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David Wood of the Salt Spring Island Cheese Company. (Kamil Bialous for The Globe and Mail)
David Wood of the Salt Spring Island Cheese Company. (Kamil Bialous for The Globe and Mail)

Meet Canada’s master culinary artisans Add to ...

At a recent dinner party hosted by an ambitious home cook, the custom cocktail included a homemade soda mix, the octopus was cooked sous vide and the dessert required the use of an iSi siphon. The takeaway: Techniques and ingredients once reserved for high-end restaurants now seem to be commonplace among obsessed foodies.

The modern kitchen, where high-tech gadgets meet a fearless DIY spirit, can give the impression that no task is too daunting and that experts are obsolete. But as anyone who has ever watched a soufflé flop or smiled politely through a skunky homebrew from a well-meaning neighbour can attest, there’s still a place for the pros in our pantries, wine cellars and stomachs. And Canada has its fair share of master culinary craftspeople.

Those below, including David Wood of Salt Spring Island Cheese Company in B.C., Jonas Newman and Vicki Samaras of Hinterland Wine Company in Ontario and Quebec-based Société-Orignal’s Alex Cruz and Cyril Gonzales, represent a geographic cross-section of artisans who not only maintain food and drink traditions but creatively propel the pursuit of delicious summer staples forward. Their focus is intense – and it shows in their products.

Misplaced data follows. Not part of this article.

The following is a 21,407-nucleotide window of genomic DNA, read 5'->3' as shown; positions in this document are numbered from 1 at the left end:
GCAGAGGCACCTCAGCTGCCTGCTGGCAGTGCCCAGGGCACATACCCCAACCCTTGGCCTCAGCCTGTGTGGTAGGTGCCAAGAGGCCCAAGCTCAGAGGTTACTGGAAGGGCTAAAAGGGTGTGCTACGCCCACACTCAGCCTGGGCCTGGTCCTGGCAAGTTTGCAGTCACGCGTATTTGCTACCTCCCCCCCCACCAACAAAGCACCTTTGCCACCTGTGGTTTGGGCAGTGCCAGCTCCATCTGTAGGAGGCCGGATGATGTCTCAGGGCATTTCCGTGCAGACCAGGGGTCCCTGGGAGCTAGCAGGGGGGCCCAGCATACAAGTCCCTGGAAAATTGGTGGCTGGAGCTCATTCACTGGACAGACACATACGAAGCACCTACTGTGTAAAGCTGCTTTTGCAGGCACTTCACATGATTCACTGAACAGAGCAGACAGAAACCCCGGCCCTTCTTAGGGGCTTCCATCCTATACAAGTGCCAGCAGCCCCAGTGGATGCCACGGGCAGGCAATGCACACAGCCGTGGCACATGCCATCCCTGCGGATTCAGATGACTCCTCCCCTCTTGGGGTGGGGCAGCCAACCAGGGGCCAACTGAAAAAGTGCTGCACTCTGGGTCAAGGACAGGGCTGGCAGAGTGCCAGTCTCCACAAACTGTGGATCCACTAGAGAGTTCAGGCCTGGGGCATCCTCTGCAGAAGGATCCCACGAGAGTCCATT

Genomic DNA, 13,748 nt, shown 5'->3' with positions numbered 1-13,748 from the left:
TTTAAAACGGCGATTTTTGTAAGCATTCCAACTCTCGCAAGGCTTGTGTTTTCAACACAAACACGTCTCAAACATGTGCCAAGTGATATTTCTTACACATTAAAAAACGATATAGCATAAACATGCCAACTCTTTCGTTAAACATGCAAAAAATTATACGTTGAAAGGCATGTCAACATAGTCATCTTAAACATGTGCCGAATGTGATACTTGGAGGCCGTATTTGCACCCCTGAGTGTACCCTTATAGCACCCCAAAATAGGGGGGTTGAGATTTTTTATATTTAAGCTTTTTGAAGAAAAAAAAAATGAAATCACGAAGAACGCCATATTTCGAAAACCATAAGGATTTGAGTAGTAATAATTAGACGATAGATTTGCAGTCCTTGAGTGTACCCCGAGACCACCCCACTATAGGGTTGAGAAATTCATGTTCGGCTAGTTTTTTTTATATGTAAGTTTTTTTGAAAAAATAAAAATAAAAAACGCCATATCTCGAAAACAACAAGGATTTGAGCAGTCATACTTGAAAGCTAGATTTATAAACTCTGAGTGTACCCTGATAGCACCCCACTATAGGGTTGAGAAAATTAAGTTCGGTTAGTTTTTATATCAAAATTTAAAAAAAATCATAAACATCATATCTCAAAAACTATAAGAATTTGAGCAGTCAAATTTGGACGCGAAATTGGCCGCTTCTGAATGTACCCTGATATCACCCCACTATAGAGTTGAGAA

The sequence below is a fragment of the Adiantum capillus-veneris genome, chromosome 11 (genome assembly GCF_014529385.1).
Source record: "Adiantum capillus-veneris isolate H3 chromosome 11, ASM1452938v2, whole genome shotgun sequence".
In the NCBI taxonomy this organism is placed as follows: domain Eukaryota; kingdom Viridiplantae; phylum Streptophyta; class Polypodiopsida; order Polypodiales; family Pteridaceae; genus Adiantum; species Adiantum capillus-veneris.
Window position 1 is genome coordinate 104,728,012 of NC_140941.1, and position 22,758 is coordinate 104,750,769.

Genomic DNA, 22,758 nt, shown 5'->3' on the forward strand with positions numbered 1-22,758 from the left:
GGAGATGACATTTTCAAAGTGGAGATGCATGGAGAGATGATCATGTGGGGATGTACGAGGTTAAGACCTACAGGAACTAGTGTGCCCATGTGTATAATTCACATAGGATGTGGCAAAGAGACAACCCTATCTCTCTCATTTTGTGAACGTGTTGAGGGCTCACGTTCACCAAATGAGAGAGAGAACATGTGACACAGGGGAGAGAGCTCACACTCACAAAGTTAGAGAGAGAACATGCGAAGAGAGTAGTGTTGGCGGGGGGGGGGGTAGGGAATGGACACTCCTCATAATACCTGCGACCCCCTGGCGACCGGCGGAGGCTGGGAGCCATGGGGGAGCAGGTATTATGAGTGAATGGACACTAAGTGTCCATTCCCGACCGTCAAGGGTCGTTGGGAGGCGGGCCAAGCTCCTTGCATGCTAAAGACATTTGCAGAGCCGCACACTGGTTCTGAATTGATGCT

Kamil Bialous for The Globe and Mail

The cheese whiz

The little white mound of goat cheese with the bright flower on top is instantly recognizable to any self-respecting turophile as the gentle, creamy product of the Salt Spring Island Cheese Company. The man responsible for it, David Wood, only started learning how to make cheese after moving to the British Columbia haven in 1990; his first attempts were anything but successful, turning out too strong, too runny or just plain weird.

Kamil Bialous for The Globe and Mail

It was on a trip to Corsica in 1991 that Wood discovered the secret to making the kind of mild, soft cheese he had long aspired to.

“At a small farm up in the hills, I saw that they had added the rennet and coagulated the milk and just left it,” he says. “I asked, ‘How long does that sit there?’ and they said, ‘Oh, two days, sometimes three in the winter.’ A light bulb went off because I realized that the trick to getting the texture out of a fresh goat cheese is to let the curd sit for a long time.”